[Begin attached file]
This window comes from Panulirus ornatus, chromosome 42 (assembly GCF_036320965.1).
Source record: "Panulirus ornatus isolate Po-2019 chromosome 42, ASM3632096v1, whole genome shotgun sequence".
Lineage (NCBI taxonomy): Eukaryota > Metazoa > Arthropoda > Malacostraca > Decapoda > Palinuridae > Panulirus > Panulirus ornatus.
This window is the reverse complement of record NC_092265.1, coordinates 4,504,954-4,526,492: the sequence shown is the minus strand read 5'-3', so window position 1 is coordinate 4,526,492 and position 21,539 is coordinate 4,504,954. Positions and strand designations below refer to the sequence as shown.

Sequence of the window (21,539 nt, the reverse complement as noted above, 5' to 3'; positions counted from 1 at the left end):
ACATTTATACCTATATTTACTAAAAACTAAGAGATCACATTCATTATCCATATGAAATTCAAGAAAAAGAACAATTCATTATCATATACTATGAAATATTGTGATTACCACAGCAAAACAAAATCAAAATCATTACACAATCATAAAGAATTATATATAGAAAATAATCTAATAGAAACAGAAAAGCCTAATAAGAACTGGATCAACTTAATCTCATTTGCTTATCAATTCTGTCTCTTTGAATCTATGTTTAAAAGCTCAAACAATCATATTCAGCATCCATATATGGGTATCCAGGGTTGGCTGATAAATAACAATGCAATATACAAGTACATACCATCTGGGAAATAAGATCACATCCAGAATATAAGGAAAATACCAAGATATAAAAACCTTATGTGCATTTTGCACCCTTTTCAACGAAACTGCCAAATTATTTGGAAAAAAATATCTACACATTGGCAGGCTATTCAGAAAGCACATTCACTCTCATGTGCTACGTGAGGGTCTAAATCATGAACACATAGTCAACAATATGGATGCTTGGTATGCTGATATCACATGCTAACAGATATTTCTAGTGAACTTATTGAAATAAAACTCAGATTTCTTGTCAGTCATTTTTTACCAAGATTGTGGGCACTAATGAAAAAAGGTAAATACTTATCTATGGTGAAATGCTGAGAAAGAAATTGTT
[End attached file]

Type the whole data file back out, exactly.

This window comes from Panulirus ornatus, chromosome 42 (assembly GCF_036320965.1).
Source record: "Panulirus ornatus isolate Po-2019 chromosome 42, ASM3632096v1, whole genome shotgun sequence".
Lineage (NCBI taxonomy): Eukaryota > Metazoa > Arthropoda > Malacostraca > Decapoda > Palinuridae > Panulirus > Panulirus ornatus.
This window is the reverse complement of record NC_092265.1, coordinates 4,504,954-4,526,492: the sequence shown is the minus strand read 5'-3', so window position 1 is coordinate 4,526,492 and position 21,539 is coordinate 4,504,954. Positions and strand designations below refer to the sequence as shown.

Sequence of the window (21,539 nt, the reverse complement as noted above, 5' to 3'; positions counted from 1 at the left end):
ACATTTATACCTATATTTACTAAAAACTAAGAGATCACATTCATTATCCATATGAAATTCAAGAAAAAGAACAATTCATTATCATATACTATGAAATATTGTGATTACCACAGCAAAACAAAATCAAAATCATTACACAATCATAAAGAATTATATATAGAAAATAATCTAATAGAAACAGAAAAGCCTAATAAGAACTGGATCAACTTAATCTCATTTGCTTATCAATTCTGTCTCTTTGAATCTATGTTTAAAAGCTCAAACAATCATATTCAGCATCCATATATGGGTATCCAGGGTTGGCTGATAAATAACAATGCAATATACAAGTACATACCATCTGGGAAATAAGATCACATCCAGAATATAAGGAAAATACCAAGATATAAAAACCTTATGTGCATTTTGCACCCTTTTCAACGAAACTGCCAAATTATTTGGAAAAAAATATCTACACATTGGCAGGCTATTCAGAAAGCACATTCACTCTCATGTGCTACGTGAGGGTCTAAATCATGAACACATAGTCAACAATATGGATGCTTGGTATGCTGATATCACATGCTAACAGATATTTCTAGTGAACTTATTGAAATAAAACTCAGATTTCTTGTCAGTCATTTTTTACCAAGATTGTGGGCACTAATGAAAAAAGGTAAATACTTATCTATGGTGAAATGCTGAGAAAGAAATTGTT